Dorothy has escaped the “gray” world of life. She had lived with her aunt and uncle on their “gray” farm where the sun beat down on “the great gray prairie”, baking the ground, dulling the house, and transforming Aunt Em, the once “young, pretty wife” into someone who was gaunt and unsmiling, and in fact wondered how Dorothy could ever find “anything to laugh at.” Aunt Em was not alone, Uncle Henry was just as gray, solemn, and unlaughing. Tornado or not, Dorothy, was glad to be free from that gray place and in this new wonderful world of vibrant color.
Of course, with color, as with all times of increased clarity, came some hard realizations. In her gray existence she did not have to deal with the real monsters of the world. Now she is alive, but she is also sentient of the fact that there are witches and whole classes of people who are enslaved to them. Perhaps now the boredom of the farm is preferable to the reality of this post-Civil War analogical world to which Baum’s character has suddenly awakened.
The slaves of course are the populace. The wicked witches, of the West and the East, respectively represent the hard life of drought and struggle found on the western prairie and the enslaving bankers, corporations, and other debt holders from the East who kept the farmers in fiscal bonds. These are truly bone-chilling entities to the late 1800s middle American. Thankfully, Dorothy is not alone in this journey where she will face these evils. She is however, observant to that which Aunt Em and Uncle Henry, the boring dullards, had kept from her, and what she now sees is not pleasant. So, having companions will be great.
Who are these companions?
First, is the absent-minded, literally, straw man. Here is one who stands where told playing the part of a man without quite being one. He can do little to no good. All his bluster will not withstand an enemy, he has no ability to logically think through the issues of the moment, and eventually, unless periodically moved by a farmer, of whom he is a less than mediocre representation, even the birds will cease to take him seriously.
The second companion is a tin man, a woodsman by trade. Why, this is exactly the sort of man one would hope to find in difficult times like this! Who could be better than a salt-of-the-earth laborer? Surely, his common sense, work ethic, and down-home morality will come in handy.
Yet, this man is not quite as useful as we would hope, for piece by piece, his limbs have been replaced by machinery, mechanisms that require constant oiling lest they shut down. (Some may argue that this was not a man that was converted to machine over time but that he was originally built as a system that resembled human but that was not quite so. Either way, the danger of systems that appear human, but are in fact machine, where the system becomes prioritized to the point that humanity is swallowed up in mechanics, is apparent. Such systems demand the constant oiling of political maneuver, for they will lock up without it, and serve themselves to the detriment of others.)
Poor Dorothy. Two almost worthless companions and now she is facing the thought of what might happen were she to encounter “lions, and tigers, and bears, oh my!”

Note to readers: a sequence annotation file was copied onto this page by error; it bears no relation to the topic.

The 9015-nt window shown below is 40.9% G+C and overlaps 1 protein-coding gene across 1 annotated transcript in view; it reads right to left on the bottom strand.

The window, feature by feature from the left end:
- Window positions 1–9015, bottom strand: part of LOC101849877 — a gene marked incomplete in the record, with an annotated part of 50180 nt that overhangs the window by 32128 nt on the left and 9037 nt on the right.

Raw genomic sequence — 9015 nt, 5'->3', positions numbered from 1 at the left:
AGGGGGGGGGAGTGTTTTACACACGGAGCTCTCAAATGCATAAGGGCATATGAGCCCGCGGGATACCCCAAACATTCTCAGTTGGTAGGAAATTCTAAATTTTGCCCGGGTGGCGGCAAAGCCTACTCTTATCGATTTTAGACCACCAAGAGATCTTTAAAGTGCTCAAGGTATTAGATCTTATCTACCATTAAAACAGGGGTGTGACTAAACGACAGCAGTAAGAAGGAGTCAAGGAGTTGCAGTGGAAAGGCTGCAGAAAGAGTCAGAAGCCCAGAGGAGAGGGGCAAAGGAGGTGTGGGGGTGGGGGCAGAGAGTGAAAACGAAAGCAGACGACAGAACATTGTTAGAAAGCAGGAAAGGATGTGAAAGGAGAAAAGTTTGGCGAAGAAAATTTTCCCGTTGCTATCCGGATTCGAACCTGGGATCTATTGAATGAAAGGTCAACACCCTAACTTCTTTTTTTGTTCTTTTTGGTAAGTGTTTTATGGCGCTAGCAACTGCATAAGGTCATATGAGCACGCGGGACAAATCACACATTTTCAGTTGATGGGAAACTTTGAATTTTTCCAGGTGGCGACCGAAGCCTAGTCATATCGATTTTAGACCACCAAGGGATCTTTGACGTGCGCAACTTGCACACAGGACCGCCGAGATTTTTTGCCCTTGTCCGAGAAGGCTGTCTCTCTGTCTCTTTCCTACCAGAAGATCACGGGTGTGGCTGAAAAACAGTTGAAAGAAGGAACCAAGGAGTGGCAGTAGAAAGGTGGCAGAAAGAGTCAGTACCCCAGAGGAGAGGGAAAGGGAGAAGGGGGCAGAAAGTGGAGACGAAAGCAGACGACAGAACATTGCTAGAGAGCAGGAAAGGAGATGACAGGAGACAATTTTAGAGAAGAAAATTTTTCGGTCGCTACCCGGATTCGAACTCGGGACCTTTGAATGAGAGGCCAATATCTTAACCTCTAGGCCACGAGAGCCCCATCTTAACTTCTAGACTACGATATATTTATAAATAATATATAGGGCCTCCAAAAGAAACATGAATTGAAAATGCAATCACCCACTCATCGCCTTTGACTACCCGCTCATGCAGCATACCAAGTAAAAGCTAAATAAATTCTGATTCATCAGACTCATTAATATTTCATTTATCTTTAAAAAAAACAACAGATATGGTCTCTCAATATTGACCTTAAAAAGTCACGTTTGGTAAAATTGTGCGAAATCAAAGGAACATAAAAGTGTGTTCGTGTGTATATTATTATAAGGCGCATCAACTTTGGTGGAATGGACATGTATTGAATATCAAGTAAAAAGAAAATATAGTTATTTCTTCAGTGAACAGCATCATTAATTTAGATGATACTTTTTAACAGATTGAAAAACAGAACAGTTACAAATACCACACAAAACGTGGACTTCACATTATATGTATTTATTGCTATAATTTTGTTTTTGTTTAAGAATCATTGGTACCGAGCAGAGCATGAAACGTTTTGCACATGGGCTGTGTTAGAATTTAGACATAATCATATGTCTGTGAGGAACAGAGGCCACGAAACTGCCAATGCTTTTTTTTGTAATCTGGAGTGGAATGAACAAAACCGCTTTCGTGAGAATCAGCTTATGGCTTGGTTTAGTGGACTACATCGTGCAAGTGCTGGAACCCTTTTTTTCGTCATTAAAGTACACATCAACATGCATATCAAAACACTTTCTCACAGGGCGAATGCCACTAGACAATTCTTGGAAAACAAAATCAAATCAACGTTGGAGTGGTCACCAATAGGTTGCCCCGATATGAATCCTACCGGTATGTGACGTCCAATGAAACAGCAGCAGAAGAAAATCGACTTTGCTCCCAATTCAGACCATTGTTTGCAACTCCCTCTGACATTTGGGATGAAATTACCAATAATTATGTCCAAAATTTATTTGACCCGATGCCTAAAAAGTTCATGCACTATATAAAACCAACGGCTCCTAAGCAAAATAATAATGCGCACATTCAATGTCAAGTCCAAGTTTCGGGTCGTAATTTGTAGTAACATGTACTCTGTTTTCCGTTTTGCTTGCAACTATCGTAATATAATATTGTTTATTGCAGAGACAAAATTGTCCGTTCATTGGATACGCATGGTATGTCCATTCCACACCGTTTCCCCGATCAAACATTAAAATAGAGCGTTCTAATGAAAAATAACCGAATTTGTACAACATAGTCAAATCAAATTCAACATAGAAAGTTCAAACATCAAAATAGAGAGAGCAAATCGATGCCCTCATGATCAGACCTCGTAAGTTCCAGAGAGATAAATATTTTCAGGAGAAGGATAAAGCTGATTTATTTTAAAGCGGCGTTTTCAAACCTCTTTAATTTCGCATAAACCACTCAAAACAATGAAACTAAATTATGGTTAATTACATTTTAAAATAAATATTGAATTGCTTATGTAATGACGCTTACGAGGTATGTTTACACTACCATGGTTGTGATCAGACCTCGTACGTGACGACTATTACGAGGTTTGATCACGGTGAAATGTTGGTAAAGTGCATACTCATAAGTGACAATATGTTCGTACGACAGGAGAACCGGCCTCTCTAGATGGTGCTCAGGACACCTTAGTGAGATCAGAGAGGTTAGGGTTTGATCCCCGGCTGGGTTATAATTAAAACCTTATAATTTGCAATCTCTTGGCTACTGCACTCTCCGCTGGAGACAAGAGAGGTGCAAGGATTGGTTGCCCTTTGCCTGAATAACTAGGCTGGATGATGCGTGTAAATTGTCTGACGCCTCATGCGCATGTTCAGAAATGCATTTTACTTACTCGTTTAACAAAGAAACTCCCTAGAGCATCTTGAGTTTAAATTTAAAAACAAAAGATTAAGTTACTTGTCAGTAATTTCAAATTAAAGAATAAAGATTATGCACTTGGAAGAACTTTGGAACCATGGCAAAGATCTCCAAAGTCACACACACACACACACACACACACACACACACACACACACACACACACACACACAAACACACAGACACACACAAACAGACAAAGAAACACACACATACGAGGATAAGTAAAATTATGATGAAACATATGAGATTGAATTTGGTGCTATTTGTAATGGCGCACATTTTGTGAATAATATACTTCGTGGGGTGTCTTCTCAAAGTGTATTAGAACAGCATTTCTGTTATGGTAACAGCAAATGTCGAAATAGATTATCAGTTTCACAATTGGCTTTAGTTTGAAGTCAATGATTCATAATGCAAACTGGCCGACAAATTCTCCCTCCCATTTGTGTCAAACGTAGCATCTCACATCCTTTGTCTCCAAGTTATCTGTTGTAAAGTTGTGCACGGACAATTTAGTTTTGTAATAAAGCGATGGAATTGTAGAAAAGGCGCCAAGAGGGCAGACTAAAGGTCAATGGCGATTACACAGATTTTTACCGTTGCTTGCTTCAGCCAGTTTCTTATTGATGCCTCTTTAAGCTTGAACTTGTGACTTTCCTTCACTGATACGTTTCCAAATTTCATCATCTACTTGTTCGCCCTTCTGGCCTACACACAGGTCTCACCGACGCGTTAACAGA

But wait, a roar from the underbrush and here enters the third companion. He is one with great promise. He has a fully functioning logic, is a formidable opponent indeed, and requires no oiling to maintain his function. This is it the hero she needs. Capable, available, and a perfect match to defend her along the journey. Who knows what else he could do? Why, a lion might even kill a witch!
Wait! He is lacking one thing. Courage. He has all the necessary tools, he can think his way through the issues, he can recognize a threat, and if he would only act, he could truly be heroic. Yet, without courage the majestic lion is rendered of less use than a house cat. What a sad state of affairs.
Before we leave Dorothy with this impotent troupe, let’s take a look at what they need. The straw man needs a brain. That is something that he cannot gain for himself. A brain, intelligence, can only be endowed by a creator and knowledge must come through a teacher, author, or tutor. Yes, the straw man is unable to help himself.
What of the tin man? He needs a heart. He needs humanity. Once again something must be given to him from a benevolent interventionist. Mechanisms do not become human; they must be made so. The tin man also is unable to help himself.
That leaves us with the lion. He does not need a heart or brain, things that must be given him. He needs courage, and in this realization, we find hope. Courage. Courage is not given, it is mustered. Courage is not bestowed, it is decided. Courage appears from within the moment that a person decides that what is right matters more than what is expedient. Courage is the fruit, not of fear being absent, but of knowing that facing oneself as a coward is far worse than dying doing what matters.
Courage is the unnamed platoon leader, quoted by General Mattis, telling his men, “We don’t get to choose when we die,” he said. “But we do choose how we meet death.”
The danger in this hour is not that we have too many systems that cannot be humanized, or too many who are lacking in knowledge and education that they have never been afforded opportunity to seek. The danger we face is that we have too many who know what needs to be done, but are not choosing courage.
I do not write to stir empathy in the chest of the tin-plated mechanisms of church and society, nor do I chide the ignorance of the unlearned. I write to you, lion. You have what it takes. You know what needs to be done. You know what is required of a leader in your position, of a parent in this hour, of a Christian in this world.
You know that courage is what you need. The only question that remains is whether you will choose it.
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